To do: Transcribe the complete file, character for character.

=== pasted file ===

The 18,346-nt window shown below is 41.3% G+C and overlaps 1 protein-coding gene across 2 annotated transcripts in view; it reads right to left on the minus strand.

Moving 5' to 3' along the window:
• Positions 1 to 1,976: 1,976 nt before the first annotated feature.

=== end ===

The 18,346-nt window shown below is 41.3% G+C and overlaps 1 protein-coding gene across 2 annotated transcripts in view; it reads right to left on the minus strand.

Moving 5' to 3' along the window:
• Positions 1 to 1,976: 1,976 nt before the first annotated feature.